ADT is the mainstay treatment for patients with metastatic prostate cancer. However, ADT also comes with many side effects, such as fatigue, loss of libido, hot flashes, and weight gain. One of my favorite clinical trials in this space is the STOMP trial, which was a multi-center, phase 2, randomized trial that enrolled asymptomatic prostate cancer patients who were eligible for treatment after biochemical recurrence following primary radiation or surgery treatment. All patients had hormone-sensitive prostate cancer with up to three bone metastases. Patients were randomized to surveillance-alone versus metastases-directed therapy, typically with high-dose SBRT radiation therapy to all disease sites. The study found that the ADT-free survival rate (the percent of patients who were alive and did not receive subsequent ADT treatment) was 8% for the surveillance group versus 34% for the metastases-directed therapy group.  

The ORIOLE trial, published in JAMA Oncology randomized 54 patients with hormone-sensitive prostate cancer and between one and three metastases who had not received ADT within six months of trial enrollment to either observation or treatment with SBRT radiation to all disease sites. Treatment with SBRT improved median progression-free survival and induced a systemic immune response. These data again showed the importance of integrating radiation therapy into the treatment of oligometastatic prostate cancer. 

Finally, the EXTEND study, a randomized clinical trial published by Dr. Chad Tang and colleagues in JAMA Oncology in 2023 randomized patients with metastatic prostate cancer to intermittent ADT versus intermittent ADT with metastases-directed therapy (typically with SBRT). A total of 87 patients were included in the study. The primary endpoint in the study was disease progression and a secondary endpoint was eugonadal PFS (or time from testosterone recovery after ADT to disease progression). Both outcomes were significantly improved with metastases-directed therapy.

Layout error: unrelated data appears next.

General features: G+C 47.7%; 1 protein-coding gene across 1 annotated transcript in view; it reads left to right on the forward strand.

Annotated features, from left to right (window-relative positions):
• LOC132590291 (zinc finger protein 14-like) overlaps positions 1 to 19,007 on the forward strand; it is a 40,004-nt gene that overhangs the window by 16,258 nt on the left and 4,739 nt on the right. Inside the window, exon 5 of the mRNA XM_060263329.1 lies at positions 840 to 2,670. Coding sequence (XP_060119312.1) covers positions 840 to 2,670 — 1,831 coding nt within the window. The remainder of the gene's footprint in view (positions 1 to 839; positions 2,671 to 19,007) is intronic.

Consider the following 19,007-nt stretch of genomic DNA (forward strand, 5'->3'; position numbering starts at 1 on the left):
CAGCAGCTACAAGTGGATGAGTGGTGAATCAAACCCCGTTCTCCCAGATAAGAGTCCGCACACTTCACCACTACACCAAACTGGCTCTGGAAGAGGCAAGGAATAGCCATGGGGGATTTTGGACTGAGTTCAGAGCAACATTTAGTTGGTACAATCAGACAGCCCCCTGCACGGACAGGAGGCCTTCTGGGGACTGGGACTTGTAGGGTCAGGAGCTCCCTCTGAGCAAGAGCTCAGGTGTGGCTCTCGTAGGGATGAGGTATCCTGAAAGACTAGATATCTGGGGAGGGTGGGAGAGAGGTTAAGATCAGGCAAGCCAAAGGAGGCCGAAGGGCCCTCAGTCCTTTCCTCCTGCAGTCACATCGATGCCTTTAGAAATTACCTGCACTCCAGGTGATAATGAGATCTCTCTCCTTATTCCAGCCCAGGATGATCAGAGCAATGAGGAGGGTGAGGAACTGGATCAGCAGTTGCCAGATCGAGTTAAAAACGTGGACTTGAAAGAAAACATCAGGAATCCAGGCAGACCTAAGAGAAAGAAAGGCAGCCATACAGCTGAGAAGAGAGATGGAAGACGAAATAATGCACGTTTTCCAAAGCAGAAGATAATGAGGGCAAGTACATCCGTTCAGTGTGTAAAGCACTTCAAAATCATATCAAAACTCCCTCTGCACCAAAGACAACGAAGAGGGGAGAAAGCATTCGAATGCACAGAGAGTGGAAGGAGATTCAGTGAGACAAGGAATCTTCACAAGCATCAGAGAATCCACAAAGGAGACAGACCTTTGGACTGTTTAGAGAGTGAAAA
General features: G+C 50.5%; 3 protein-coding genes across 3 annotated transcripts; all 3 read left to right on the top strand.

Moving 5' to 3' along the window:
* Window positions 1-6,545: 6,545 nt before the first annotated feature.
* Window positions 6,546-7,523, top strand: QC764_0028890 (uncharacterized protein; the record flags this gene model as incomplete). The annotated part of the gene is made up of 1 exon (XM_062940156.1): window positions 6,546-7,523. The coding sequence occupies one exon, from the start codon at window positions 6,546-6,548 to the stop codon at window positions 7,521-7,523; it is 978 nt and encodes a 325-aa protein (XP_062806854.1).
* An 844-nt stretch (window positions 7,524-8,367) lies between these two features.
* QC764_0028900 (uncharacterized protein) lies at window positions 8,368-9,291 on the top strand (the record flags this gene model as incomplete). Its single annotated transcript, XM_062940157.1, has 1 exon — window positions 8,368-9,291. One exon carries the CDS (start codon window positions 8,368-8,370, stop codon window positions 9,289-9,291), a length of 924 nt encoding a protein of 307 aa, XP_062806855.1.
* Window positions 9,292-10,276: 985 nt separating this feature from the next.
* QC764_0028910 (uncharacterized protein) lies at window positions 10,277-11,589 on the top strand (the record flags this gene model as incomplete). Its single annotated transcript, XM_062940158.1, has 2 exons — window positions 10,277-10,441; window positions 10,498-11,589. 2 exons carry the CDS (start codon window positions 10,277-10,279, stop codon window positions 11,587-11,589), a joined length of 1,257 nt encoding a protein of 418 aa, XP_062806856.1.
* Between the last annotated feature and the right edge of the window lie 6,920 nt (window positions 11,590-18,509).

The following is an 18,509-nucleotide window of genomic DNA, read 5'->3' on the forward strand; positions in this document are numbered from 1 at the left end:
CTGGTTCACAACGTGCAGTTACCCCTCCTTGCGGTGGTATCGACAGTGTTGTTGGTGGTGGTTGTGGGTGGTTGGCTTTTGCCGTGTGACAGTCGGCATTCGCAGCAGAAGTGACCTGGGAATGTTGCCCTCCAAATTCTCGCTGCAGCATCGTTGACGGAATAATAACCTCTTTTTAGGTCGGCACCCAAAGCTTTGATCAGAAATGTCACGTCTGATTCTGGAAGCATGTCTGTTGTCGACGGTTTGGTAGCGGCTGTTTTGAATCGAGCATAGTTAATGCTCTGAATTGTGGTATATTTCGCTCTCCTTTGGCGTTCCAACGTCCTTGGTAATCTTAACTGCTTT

In summary, all these trials show that the use of radiation therapy in well-selected patients can both improve their overall survival rate and their quality of life by potentially delaying or reducing the use of androgen deprivation therapy. 


Getting your Treatment at El Camino Hospital in the San Francisco Bay Area

El Camino Hospital, located in Mountain View, CA, is a leading cancer center for patients diagnosed with prostate cancer. El Camino Hospital has a comprehensive cancer center that has access to the latest treatments, including the Ethos adaptive radiation therapy system and radiopharmaceuticals, as well as well regarded physicians across medical oncology, urology, and radiation oncology. Physicians at El Camino Hospital treat patients with prostate cancer from throughout California and Arizona. I encourage patients diagnosed with metastatic prostate cancer to seek second opinions with my medical oncology colleagues, Dr. Shane Dormady, Dr. Jiali Li, and Dr. Shiva Singhal here: 



The treatment of metastatic prostate cancer is rapidly changing, with advances in options for hormone manipulation, chemotherapy, radiopharmaceuticals, and metastases-directed therapy with radiation therapy. These advances not only allow patients to live longer lives, but they also improve patients’ quality of life. 


About the Author

Dr. Ankit Agarwal is a radiation oncologist/brachytherapist who specializes in the treatment of prostate cancer and lives in the San Francisco Bay Area. Dr. Agarwal has published extensively on the treatment of prostate cancer and has treated patients with prostate brachytherapy in North Carolina, California, and Arizona. If you are in California or Arizona and would like to consult with one of Western Radiation Oncology’s physicians, please contact us here. Details on our Southern California clinic can be found here, and details on our Arizona clinic location can be found here